The Principal Hotel, 8 Russell Square, London, WC1B 5BE, United Kingdom

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Neptune opened in May 2018, in the newly opened Principal Hotel overlooking Russell Square. The chef is Brett Redman, who previously worked at the Richmond in Hackney, Eliot’s Café and Jidori in Dalston. Being a seafood restaurant, the name is a reference to the Roman god of the sea. The large dining room has an oyster bar in the centre, with tables arrayed around tall marble pillars. The dining room seats 110 guests at any one time, so this is a large operation. 

The wine list was put together by Master of Wine Isabelle Legeron. It is skewed towards natural, or “low intervention” wines and had a whole section of orange wines, which have spent time in contact with grape skins. For those of us who prefer their wines unnatural, the corkage at £25 is quite modest. The list started at £24 and featured labels such as Reyneke Sauvignon Blanc 2017 at £34 for a bottle that you can find in the high street for £13, Envinate Taganan Bianco 2016 at £49 compared to its retail price of £25, and A Tribute to Grace 2015 at £79 for a wine that will set you back £30 in a shop. There were a few posher wines too, such as Stella di Compalto Podere Rosso di Montalcino 2013 at £140 compared to its retail price of £54, and Olivier Jouan Charmes Chambertin 2009 at £225 for a wine whose current market price is £95. The list had the odd minor labelling issue, such as its “Jobard Meursault Charmes 2010”. This could be either Francois et Anton Jobard or Remi Jobard or even Emile Jobard, all of which produce Meursault Charmes, the latter being a third cheaper than the others.

Soda bread was made in the kitchen and charged for, the texture being reasonable but not comparing well to the soda bread at Dysart or Parlour (13/20). Chowder of smoked eel (£12) came with quails eggs and curry butter. The eel was fine and the quail eggs went well with the eel. I found the curry flavour to be rather indistinct, though the overall effect was pleasant enough (13/20).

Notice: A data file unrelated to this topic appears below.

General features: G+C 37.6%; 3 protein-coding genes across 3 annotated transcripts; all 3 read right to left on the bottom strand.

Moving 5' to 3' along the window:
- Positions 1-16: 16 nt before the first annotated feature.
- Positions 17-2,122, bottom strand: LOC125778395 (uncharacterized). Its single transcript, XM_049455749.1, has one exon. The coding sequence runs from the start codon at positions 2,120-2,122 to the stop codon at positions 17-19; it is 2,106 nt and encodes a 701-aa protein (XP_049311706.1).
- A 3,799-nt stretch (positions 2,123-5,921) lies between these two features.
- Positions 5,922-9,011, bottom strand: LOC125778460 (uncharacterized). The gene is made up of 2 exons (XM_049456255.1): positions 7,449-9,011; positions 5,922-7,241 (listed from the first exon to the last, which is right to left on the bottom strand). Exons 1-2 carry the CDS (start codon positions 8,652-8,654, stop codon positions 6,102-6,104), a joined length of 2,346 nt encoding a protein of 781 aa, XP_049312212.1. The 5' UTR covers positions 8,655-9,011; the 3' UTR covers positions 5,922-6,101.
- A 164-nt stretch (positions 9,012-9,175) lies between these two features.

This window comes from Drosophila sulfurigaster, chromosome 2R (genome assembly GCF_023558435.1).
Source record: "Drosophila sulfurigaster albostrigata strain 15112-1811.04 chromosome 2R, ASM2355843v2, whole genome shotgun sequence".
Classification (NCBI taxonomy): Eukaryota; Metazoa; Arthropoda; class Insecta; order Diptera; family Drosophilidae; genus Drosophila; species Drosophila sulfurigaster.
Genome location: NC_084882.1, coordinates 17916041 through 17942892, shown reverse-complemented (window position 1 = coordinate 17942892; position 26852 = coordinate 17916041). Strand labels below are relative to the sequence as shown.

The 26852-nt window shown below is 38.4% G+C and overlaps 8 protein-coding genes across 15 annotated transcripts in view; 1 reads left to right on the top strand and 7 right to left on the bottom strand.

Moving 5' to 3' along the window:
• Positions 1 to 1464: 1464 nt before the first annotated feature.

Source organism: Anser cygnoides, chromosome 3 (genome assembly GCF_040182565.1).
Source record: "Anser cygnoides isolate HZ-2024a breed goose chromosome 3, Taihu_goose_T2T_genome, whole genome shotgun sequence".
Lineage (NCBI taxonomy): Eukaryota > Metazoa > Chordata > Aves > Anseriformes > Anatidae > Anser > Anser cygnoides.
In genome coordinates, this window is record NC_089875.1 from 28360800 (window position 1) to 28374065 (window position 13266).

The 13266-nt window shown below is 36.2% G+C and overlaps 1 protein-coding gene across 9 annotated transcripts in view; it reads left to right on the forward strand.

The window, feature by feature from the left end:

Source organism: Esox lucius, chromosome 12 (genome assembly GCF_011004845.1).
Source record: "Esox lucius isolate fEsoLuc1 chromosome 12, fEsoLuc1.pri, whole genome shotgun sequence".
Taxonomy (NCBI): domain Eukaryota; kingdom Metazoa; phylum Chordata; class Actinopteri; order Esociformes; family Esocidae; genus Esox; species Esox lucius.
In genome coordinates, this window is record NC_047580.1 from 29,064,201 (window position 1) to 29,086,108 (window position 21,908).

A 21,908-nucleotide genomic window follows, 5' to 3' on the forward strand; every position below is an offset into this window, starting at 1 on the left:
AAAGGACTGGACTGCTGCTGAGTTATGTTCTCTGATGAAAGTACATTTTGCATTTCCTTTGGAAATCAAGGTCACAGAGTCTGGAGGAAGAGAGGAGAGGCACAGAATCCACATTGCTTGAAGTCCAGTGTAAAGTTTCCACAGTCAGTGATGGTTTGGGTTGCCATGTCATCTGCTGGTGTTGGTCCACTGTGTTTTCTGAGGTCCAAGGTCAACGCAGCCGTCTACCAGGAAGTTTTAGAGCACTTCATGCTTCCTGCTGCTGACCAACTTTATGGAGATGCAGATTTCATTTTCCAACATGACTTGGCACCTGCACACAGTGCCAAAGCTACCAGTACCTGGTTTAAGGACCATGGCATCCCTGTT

A pair of fairly small hand-dived scallops (£16) were served in their shell with a sauce of pea and kaffir lime butter. The scallops were cooked well enough and had some level of natural sweetness, though serving the roe as well to bulk them out seemed misguided to me. What did work well was the butter, with the kaffir lime having enough sharpness to cut through the butter and pair well with the scallops (13/20). Turbot (£28) was from a large 7.5 kg specimen and served with broad beans, courgettes and an olive oil hollandaise. The fish had good flavour and was cooked quite well, the beans being fine but the hollandaise lacking the hint of sharpness that it should possess from the lemon used to make it (13/20).

Monkfish (£23) came with capers, leeks and brown butter with chicken sauce. The monkfish was cooked quite well and had nice flavour, and the chicken stock gave some depth to the sauce. The only minor issue was that the leeks were rather overcooked, but the capers worked well and overall this was a nice dish (14/20). On the side, chips were excellent, made from scratch in the kitchen and cooked in dripping, being nicely crisp on the outside (15/20). By contrast, Cornish Mid new potatoes with dulse butter were entirely unseasoned, and there was a very small pool of the butter at the bottom of the bowl, the result being bland potatoes (11/20).

For dessert, citrus tart (£7) had quite good pastry, though the filling did not have quite enough lemon in it for me (13/20). Millefeuille (£7) had quite good crème patissiere but pastry that was erring on the soggy side, with pleasant rhubarb and strawberries on the side (12/20). Coffee was from Square Mile and was excellent.

Service started off well enough, led by a young manager from Yorkshire who had previously worked at Dabbous. However not all the staff were to that level, and two dishes were brought to the table with a bewildered “who ordered what?”, which is pretty poor for a restaurant at this price point. Moreover, wine topping up was erratic and it was hard to get attention to get extra water or, as turned out to be necessary, salt. If a service team cannot keep an eye on wine topping up then they should just leave the wine on the table so the customer can do it themselves, rather than tucking it away behind a pillar and then playing hide and seek with the customers when they try and catch a waiter’s eye. Staff all seemed well meaning enough and the service was quite busy, but things should have been much slicker. The bill came to £78 a head with corkage and including service. If you ordered a modest bottle from the wine list then a typical cost per head with water and coffee might come to around £80. To be honest that seems quite a lot given the pleasant but hardly dazzling food, and rather lacklustre service.

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